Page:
The Windows 8 operating system offers a variety of benefits, such as a slick new interface and better integration with remote backup services. It is also optimized to enhance the battery life of notebook and tablet computers. We love Windows 8 and at some point we will want all of our customers to update to Windows 8. However, there are a number of compelling reasons for businesses to avoid upgrading to Windows 8 immediately.
The operating system’s new user interface is rather attractive and futuristic. Nonetheless, many reviewers find it difficult to use on computers that lack touch screens. Microsoft has hidden the desktop interface that it introduced in the 1990s. Staff members may need extra training before they can use Windows 8 in an effective manner.
A related problem is that relatively few employees have learned to use this operating system at home. Only about 2.8% of Internet users had Windows 8 in February 2013, according to The Next Web. On the other hand, most people already have experience using Windows 7 or XP. It’s not very difficult to switch from XP to Vista or 7.
Windows 8 is a relatively new product; Microsoft released it in late 2012. Some computer components and accessories currently lack drivers for this operating system. The equipment may refuse to function properly. Software companies haven’t released many business applications for this version of Windows, and some older programs may not work.
There have been relatively few complaints about the performance of Windows 8. The system requirements remain quite similar to those of Windows 7. However, computers that currently run XP or Vista may need memory upgrades before they can use Windows 8. It requires a somewhat faster processor and twice as much memory as Windows Vista.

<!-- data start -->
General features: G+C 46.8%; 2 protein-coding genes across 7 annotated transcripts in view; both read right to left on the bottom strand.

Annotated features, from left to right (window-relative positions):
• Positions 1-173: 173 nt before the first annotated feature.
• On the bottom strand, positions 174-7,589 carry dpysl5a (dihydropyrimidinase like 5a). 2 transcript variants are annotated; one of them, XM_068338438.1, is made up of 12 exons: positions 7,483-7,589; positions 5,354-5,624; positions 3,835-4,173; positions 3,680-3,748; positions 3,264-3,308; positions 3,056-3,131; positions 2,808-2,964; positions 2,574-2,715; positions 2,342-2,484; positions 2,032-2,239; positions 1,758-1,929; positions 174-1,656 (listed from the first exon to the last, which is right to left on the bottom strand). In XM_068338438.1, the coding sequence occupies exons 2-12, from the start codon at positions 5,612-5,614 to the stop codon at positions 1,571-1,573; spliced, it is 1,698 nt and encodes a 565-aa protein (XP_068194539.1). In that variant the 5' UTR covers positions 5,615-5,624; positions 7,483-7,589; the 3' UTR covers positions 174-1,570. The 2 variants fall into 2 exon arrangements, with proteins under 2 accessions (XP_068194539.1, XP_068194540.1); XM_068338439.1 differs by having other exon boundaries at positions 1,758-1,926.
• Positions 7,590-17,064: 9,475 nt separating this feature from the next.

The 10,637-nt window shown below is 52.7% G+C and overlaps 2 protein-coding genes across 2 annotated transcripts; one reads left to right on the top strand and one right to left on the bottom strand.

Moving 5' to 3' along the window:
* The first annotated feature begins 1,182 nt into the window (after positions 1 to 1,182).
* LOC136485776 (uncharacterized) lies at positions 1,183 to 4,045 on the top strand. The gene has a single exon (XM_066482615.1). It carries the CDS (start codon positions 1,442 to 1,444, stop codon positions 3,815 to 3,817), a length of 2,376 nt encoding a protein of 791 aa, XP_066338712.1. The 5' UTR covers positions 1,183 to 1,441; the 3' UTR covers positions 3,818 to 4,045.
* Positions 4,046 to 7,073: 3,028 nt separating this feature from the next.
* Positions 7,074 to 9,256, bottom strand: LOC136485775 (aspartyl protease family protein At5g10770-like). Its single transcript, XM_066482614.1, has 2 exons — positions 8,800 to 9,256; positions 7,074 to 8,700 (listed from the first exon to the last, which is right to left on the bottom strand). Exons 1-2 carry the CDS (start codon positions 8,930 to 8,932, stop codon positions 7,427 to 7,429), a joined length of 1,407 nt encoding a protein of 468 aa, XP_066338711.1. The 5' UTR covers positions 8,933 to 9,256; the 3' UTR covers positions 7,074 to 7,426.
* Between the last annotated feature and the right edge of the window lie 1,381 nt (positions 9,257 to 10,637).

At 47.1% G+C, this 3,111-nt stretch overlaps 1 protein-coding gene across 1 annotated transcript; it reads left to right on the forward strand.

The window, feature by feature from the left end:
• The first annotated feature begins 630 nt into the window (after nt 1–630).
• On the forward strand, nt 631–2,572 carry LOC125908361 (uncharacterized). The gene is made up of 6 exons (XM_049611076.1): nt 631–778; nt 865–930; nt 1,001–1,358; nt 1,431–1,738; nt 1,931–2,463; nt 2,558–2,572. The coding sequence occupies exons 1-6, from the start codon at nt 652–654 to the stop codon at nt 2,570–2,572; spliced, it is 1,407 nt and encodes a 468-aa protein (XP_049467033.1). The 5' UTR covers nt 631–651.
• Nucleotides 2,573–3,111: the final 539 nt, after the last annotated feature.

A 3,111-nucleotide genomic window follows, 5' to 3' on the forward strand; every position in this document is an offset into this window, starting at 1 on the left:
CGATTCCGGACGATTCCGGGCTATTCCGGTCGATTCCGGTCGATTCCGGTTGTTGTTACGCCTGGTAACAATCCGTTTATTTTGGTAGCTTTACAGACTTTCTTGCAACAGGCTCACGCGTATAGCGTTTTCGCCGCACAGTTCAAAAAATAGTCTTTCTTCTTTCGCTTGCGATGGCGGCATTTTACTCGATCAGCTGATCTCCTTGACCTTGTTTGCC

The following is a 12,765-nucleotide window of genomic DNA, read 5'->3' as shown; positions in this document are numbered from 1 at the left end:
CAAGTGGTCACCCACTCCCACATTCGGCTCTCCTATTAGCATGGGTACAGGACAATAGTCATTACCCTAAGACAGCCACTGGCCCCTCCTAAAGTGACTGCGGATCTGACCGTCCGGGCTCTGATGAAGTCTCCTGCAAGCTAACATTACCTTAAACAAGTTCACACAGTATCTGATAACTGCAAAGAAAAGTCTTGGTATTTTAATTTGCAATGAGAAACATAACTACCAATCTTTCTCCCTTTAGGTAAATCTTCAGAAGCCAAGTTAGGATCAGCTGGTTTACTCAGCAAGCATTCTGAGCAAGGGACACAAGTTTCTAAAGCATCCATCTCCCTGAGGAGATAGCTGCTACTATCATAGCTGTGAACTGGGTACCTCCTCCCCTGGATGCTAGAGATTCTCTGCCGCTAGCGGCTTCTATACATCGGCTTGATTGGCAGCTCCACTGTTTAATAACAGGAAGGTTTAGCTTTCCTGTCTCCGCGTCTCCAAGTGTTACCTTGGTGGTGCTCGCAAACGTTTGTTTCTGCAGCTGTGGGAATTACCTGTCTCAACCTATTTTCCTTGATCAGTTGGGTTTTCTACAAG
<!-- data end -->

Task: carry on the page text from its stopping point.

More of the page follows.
Microsoft always releases numerous patches, updates and service packs for its operating systems. A disadvantage of upgrading to nearly all version releases is that relatively few bugs have been fixed. This means that computers may not function as reliably as they did before the upgrade. They could also become more vulnerable to hackers and viruses.
Time and Money
Firms often devote thousands of dollars and many hours of labor to upgrading their operating systems. It currently costs about $200 to purchase the upgrade version of Windows 8 Pro. New business software and memory upgrades add to the expense. Productivity may decrease while employees learn to use the new interface.
When to Upgrade
Businesses need convincing reasons to upgrade the operating systems in their offices. Generally, the best approach is to adopt a new system when the current OS can no longer run essential software. For example, an online application may require the latest Web browser, or a firm might need a new word processor to edit files submitted by clients.
Many companies remain wary of Windows 8. Nonetheless, it appears to provide a desirable option for home computer users with touch screens. Businesses may embrace Windows 8 after more people purchase it, new drivers are released, and additional software becomes available.
For further details on this issue or a free consultation, contact the premier Arkansas IT service company, Scale, today.
It should be expected with any update that some people will love it, and some will absolutely hate it. It’s human nature to be averse change. but it should also be expected that the update will have kinks to work out.
RJ Martino says
I love Windows 8… but I hate that they removed the start button and it is so difficult to shut down a machine.